Filmmaker Werner Herzog and Cambridge University volcanologist Clive Oppenheimer are standing near Erebus, an active volcano in the Antarctica.
A second scientist notices Oppenheimer struggling with equipment and turns to the camera to narrate the epic scene.
“It’s Man vs. Machine, Chapter 53,” he says.
That was also the theme of Herzog’s documentary exploration of technology and humanity from earlier this year, Lo and Behold: Reveries of the Connected World. But for his newest doc, Into the Inferno, the award-winning filmmaker returns to the theme that connects most of his work: man vs. nature.
The interloping humans here are Herzog and Oppenheimer, and Into the Inferno is as much a tribute to their friendship as it is to the awesome power of volcanoes all over the world. The like-minded pair first met during the filming of Herzog’s 2007 doc Encounters at the End of the World, and there couldn’t be two better tour guides.
Let’s be clear: Herzog’s film captures enough remarkable footage of hot magma bursts and erupting volcanoes to make any straight-up nature documentary filmmaker jealous. But Herzog’s interests are cultural. The people who live in the shadows of these fire-spitting giants construct their own culture around its presence.
For example, Herzog talks with a community leader in the South Pacific island of Vanatu about the spirits that live in the volcano and how certain villagers will spend their afterlife in its core. As he travels from the continuously active Erta Ale volcano in Ethiopia to Indonesia’s Mount Sinabung, to the watery surroundings near North Korea’s inactive Mount Paektu, Herzog brings along his legendary voice-over style with its German accent and philosophical musings.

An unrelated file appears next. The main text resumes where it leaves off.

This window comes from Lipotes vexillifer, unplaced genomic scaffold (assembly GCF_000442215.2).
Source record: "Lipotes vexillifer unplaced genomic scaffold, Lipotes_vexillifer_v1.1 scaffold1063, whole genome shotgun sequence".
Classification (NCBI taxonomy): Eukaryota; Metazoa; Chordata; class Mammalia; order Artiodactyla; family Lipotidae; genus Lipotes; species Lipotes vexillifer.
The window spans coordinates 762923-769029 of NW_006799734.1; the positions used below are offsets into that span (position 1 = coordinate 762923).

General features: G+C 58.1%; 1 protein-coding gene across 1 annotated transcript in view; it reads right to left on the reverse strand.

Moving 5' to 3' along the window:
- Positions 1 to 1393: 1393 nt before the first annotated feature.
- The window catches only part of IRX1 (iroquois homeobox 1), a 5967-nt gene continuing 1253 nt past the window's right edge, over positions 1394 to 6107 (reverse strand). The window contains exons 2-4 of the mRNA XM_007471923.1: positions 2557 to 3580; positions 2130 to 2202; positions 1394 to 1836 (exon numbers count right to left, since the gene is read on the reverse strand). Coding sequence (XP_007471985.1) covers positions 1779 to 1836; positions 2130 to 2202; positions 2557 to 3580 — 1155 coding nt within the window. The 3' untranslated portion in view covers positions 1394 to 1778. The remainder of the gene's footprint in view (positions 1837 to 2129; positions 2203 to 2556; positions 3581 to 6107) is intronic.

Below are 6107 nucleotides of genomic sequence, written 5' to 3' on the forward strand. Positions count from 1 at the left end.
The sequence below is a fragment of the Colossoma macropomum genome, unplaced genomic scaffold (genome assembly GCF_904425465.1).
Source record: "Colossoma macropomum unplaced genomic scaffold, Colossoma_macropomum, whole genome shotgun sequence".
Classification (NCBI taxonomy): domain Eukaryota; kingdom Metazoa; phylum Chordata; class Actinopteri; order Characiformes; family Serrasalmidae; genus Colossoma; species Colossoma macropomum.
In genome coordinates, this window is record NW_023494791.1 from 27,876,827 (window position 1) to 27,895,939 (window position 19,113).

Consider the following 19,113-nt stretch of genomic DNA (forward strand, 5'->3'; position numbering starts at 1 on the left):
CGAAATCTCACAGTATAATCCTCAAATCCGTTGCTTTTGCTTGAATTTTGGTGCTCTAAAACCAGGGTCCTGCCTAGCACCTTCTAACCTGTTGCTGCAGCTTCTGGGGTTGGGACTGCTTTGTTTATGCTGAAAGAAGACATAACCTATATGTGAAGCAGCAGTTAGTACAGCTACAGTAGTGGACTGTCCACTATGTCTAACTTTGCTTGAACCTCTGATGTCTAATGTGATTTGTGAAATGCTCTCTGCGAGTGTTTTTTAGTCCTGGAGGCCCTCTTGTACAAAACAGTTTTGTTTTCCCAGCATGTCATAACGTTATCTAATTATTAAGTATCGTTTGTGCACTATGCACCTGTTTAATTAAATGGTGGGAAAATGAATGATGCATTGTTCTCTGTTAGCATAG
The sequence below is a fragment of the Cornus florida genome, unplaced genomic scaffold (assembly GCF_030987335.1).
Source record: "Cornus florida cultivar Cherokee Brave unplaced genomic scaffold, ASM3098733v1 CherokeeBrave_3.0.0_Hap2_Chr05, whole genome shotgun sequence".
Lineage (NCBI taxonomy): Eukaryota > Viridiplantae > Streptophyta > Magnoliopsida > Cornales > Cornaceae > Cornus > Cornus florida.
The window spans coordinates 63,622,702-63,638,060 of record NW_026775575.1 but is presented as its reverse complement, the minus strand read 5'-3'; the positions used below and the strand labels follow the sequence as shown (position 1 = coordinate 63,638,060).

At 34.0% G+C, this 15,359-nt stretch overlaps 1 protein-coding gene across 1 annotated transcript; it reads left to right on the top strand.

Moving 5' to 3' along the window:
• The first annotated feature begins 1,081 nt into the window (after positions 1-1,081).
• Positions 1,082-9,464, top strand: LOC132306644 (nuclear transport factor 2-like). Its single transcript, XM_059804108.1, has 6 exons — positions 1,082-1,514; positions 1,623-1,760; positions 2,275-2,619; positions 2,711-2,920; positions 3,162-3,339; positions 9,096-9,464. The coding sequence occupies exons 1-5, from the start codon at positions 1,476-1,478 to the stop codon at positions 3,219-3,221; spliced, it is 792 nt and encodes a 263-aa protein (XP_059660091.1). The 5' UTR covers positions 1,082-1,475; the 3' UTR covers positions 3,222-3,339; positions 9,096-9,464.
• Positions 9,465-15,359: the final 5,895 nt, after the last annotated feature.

While his distinct narrative style has become a favorite target of satire, Herzog undeniably has a unique knack for finding and staging scenes for dramatic presentation, and the questions he poses are always interesting. It makes sense then, that the one meandering stretch in the movie concerns the origin of man, as fossil hunters track down the bones of Paleolithic hominids in the Ethiopian desert.
Speaking of birthplaces, Oppenheimer explains, the North Koreans believe that their people actually originate from inside Mt. Paektu. Granted a rare glimpse of this secretive dictatorship, Herzog finds an “underlying sadness and solitude” there — and makes the point that the only way to see North Korea is the way the government wants you to see it.
The same could be said about Herzog’s documentaries, and Into the Inferno — currently streaming on Netflix — is all the more fascinating, as seen through his lens.
Eric’s Test-O’- Time Verdict: Download
This review is part of Eric Melin’s “LM Screen” column that appears in the winter 2016 edition of Lawrence Magazine.